In thinking about FYC, I’ve long shaped my approach on two premises:
- One has to be a writer before one can be a good writer. That is, FYC is generally predicated on getting students to reach a certain standard of performance with academic discourse. In other words, it’s about being "good" or at least "good enough." The problem generally is though that students don’t see themselves as writers at all–often because they have been structurally defined as deficient (i.e., a student is defined as someone who does not write up to a certain standard).
- In this context, a "writer" is someone who uses writing on a regular basis to acheive personal, professional, and communal objectives. That is, writer does not simply write at someone else’s behest but on one’s own initiative. As a writer and a student one needs an independant agenda into which one fits one’s curriculum and writing assignments. That doesn’t mean one should be single-minded, but I see FYC as a place where students need to realize that in order to get their money’s worth out of college, they need to take ownership for their educational experience.
While I don’t want to abandon these premises, I have been thinking that there is some over-emphasis on pragmatism here that I want to shift.
The notion of ordinariness summons Raymond Williams for anyone in rhetoric and composition. In terms of discourse it would generally mean recognizing the value of "everyday" discourses and the integral role they play in producing our culture. At the same time one recognizes the importance of specialized or expert discourses in accomplishing rhetorical tasks, whether they be in physics or graphic design or mountain climbing. That culture or writing is ordinary does not mean that it is not specialized in each of its instances.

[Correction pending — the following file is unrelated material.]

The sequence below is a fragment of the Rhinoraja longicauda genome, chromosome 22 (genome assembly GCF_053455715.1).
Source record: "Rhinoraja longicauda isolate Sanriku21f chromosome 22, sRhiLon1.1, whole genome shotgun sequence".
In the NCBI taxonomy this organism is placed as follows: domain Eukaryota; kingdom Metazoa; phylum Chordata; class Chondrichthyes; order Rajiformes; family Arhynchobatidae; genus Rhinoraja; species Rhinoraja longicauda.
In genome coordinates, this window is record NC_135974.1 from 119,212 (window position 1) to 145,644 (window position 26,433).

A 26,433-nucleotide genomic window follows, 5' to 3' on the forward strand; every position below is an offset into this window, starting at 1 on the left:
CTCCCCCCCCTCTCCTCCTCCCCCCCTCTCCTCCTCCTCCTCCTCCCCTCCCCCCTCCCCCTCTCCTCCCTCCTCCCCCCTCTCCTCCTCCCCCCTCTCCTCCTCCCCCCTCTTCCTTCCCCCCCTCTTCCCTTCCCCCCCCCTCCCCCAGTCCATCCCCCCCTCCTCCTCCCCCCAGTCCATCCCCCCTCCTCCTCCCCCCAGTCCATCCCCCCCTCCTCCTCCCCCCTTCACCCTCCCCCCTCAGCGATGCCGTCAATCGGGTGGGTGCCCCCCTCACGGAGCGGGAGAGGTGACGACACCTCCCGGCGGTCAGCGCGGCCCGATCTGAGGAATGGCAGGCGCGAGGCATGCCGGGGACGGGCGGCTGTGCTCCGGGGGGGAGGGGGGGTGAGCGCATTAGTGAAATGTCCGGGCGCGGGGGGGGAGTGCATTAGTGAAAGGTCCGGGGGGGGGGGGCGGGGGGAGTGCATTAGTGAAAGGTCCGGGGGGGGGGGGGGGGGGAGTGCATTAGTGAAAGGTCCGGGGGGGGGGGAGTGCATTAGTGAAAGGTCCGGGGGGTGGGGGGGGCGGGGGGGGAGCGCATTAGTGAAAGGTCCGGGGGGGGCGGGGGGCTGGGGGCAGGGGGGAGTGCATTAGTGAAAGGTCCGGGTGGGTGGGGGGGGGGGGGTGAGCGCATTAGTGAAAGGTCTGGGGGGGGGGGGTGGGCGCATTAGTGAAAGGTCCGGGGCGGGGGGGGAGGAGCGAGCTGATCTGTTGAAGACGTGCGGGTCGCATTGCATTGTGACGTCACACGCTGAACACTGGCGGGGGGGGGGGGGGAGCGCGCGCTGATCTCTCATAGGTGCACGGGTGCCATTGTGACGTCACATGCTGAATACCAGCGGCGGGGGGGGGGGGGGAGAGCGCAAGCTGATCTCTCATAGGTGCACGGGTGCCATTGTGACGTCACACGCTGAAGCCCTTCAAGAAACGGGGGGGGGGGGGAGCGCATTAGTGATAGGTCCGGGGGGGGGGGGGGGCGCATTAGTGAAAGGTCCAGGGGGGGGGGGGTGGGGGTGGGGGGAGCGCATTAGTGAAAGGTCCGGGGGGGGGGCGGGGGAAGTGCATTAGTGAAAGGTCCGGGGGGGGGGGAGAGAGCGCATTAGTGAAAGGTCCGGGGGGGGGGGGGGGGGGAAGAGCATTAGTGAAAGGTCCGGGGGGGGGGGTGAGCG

I suppose I want to suggest something similar: writing is an everyday activity. Like culture it is not a unique event, the result of grand inspiration. It’s making the donuts (to reference a long past commercial). Sometimes it’s a chore; sometimes it’s a joy. It’s a habit. I suppose some people find writing addictive. I guess it’s like that for me sometimes. But mostly it’s like the other kind of habit, the kind you work to cultivate (like exercise or eating healthily).
Actually, I want to compare writing with the habit of Zen meditation. I’m not a Buddhist and will claim little experience with zazen. However, I do understand that in zazen, particularly in the Soto tradition, there is little or no notion of anything "special" happening (like inspiration or enlightenment). It’s just you sitting there… you and your ordinary thoughts. In this sense, meditation is easy: you just sit there. But then, it’s also hard. Try it and you’ll see.
Writing is the same way. Most college students can write sentences. Writing is easy. But then, it’s also hard. Try it and you’ll see. Most ordinary activities are this way.
We can say that we write (and peform these other activities) to acheive pragmatic goals. We exercise and eat well to have a healthy life. We do household chores to keep our lives ordered. We meditate to calm our minds (or perhaps we hope for enlightenment). We write (as students) to pass our classes and graduate. This is the kind of pragmatism I referenced above.
But I don’t think that’s really accurate. At least I don’t think those motivations are enough to maintain ordinary practice. So what motivates the ordinary practice of writing if it isn’t some pragmatic goal like getting paid or getting grades? Is it the indirect value of reputation I discussed in my last post? Maybe that’s part of it, but I don’t think that’s sufficient either.
In addition, both the pragmatic/transactional and reputation motives raise questions of ethos (see my last post). On the other hand, I wouldn’t find the notion of alturistic motives particularly convincing either. I doubt many people write purely for the betterment of humanity.
Instead, I think it has something to do with ordinariness itself. Life has to be made of something. You can exercise, meditate, write, eat well, etc. Or not. What will make up the fabric of your life? I realize there are issues of desire here, as well as issues of ideology and morality and so on, shaping motivation.
I guess my point is that rather than trying to shape the idea of becoming a writer primarily around the notion of pragmatism, I want to approach it from the idea of ordinariness. To invite students to take up writing as an ordinary part of life, to not see it as a special activity for acheiving certain goals but as part of the way life unfolds.